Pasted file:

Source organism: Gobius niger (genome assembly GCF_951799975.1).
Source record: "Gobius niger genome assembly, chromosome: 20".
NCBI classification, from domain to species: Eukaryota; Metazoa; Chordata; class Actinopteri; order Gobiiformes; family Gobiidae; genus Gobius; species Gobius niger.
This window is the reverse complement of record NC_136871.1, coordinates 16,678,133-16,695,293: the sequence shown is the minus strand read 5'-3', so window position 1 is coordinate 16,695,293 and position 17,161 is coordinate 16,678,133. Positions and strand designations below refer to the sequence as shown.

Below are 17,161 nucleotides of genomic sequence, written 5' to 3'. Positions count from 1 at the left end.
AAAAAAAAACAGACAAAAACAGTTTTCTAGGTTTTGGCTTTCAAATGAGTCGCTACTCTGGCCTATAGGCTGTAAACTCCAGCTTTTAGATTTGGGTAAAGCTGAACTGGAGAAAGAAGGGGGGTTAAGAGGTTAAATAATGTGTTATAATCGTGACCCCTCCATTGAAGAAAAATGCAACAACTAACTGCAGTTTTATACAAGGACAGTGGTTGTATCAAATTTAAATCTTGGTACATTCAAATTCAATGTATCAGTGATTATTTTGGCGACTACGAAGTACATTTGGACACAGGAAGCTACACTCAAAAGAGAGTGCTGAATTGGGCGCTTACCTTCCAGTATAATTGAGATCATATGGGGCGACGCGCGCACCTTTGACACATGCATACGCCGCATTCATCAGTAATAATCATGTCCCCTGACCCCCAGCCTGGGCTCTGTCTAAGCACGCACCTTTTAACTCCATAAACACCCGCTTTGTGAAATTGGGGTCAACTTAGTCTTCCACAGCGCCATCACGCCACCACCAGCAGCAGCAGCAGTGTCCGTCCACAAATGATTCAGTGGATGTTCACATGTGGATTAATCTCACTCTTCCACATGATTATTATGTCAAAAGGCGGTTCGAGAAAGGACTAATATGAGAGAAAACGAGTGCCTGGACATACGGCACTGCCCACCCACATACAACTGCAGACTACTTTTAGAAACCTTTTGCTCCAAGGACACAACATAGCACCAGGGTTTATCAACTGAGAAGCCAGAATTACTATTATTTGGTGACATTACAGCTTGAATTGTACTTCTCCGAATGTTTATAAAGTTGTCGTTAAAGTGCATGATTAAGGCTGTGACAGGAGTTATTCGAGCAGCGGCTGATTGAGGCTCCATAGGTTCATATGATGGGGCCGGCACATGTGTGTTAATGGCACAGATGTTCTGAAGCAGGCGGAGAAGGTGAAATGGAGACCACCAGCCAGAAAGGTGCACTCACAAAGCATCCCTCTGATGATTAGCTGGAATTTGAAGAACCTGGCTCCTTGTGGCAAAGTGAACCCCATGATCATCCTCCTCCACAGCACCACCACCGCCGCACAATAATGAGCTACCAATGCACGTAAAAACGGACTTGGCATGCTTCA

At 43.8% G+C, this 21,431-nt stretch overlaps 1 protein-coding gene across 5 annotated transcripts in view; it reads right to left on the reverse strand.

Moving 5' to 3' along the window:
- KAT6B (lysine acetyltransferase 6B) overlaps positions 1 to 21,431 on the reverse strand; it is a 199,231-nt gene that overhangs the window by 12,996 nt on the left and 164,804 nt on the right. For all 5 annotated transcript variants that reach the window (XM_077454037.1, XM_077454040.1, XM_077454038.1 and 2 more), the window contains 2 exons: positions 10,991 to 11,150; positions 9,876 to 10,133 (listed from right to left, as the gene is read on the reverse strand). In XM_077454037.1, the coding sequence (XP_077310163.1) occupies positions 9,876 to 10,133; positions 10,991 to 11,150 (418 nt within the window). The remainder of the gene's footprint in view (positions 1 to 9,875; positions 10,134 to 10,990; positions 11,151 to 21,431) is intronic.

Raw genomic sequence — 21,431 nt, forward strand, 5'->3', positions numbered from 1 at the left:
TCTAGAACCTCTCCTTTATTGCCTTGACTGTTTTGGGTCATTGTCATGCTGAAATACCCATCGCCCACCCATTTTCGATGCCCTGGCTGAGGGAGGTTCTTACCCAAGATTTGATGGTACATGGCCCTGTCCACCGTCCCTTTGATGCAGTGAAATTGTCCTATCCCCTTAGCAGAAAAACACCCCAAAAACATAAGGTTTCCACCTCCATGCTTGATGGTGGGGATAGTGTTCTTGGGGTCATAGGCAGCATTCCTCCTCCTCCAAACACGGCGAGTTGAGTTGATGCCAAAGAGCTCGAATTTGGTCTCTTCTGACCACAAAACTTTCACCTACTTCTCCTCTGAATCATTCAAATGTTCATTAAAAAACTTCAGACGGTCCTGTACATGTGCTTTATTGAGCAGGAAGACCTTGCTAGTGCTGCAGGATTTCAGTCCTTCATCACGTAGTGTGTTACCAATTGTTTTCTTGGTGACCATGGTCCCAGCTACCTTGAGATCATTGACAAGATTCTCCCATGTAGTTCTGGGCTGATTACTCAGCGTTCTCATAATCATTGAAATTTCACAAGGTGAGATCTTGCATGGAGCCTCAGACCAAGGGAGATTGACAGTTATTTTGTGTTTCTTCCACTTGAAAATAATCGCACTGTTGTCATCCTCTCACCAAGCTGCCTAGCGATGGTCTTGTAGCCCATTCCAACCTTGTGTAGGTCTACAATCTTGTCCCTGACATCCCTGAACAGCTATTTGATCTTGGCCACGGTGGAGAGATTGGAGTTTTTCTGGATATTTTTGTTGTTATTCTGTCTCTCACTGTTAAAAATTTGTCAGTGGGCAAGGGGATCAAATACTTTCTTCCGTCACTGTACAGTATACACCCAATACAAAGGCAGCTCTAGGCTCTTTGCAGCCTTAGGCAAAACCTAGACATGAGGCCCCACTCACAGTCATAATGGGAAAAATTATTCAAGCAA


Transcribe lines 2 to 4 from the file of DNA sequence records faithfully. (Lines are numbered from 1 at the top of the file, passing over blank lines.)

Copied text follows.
Source record: "Gobius niger genome assembly, chromosome: 20".
NCBI classification, from domain to species: Eukaryota; Metazoa; Chordata; class Actinopteri; order Gobiiformes; family Gobiidae; genus Gobius; species Gobius niger.
This window is the reverse complement of record NC_136871.1, coordinates 16,678,133-16,695,293: the sequence shown is the minus strand read 5'-3', so window position 1 is coordinate 16,695,293 and position 17,161 is coordinate 16,678,133. Positions and strand designations below refer to the sequence as shown.